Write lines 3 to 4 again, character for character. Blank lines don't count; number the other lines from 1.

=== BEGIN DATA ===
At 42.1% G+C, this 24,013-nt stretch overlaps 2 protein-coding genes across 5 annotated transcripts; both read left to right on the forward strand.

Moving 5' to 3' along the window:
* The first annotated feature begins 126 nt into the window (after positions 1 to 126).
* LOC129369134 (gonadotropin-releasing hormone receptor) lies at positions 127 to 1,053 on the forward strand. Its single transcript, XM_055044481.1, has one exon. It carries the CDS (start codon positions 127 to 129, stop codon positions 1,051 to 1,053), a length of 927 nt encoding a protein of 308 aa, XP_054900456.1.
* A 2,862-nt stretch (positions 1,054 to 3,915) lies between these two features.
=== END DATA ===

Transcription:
* The first annotated feature begins 126 nt into the window (after positions 1 to 126).
* LOC129369134 (gonadotropin-releasing hormone receptor) lies at positions 127 to 1,053 on the forward strand. Its single transcript, XM_055044481.1, has one exon. It carries the CDS (start codon positions 127 to 129, stop codon positions 1,051 to 1,053), a length of 927 nt encoding a protein of 308 aa, XP_054900456.1.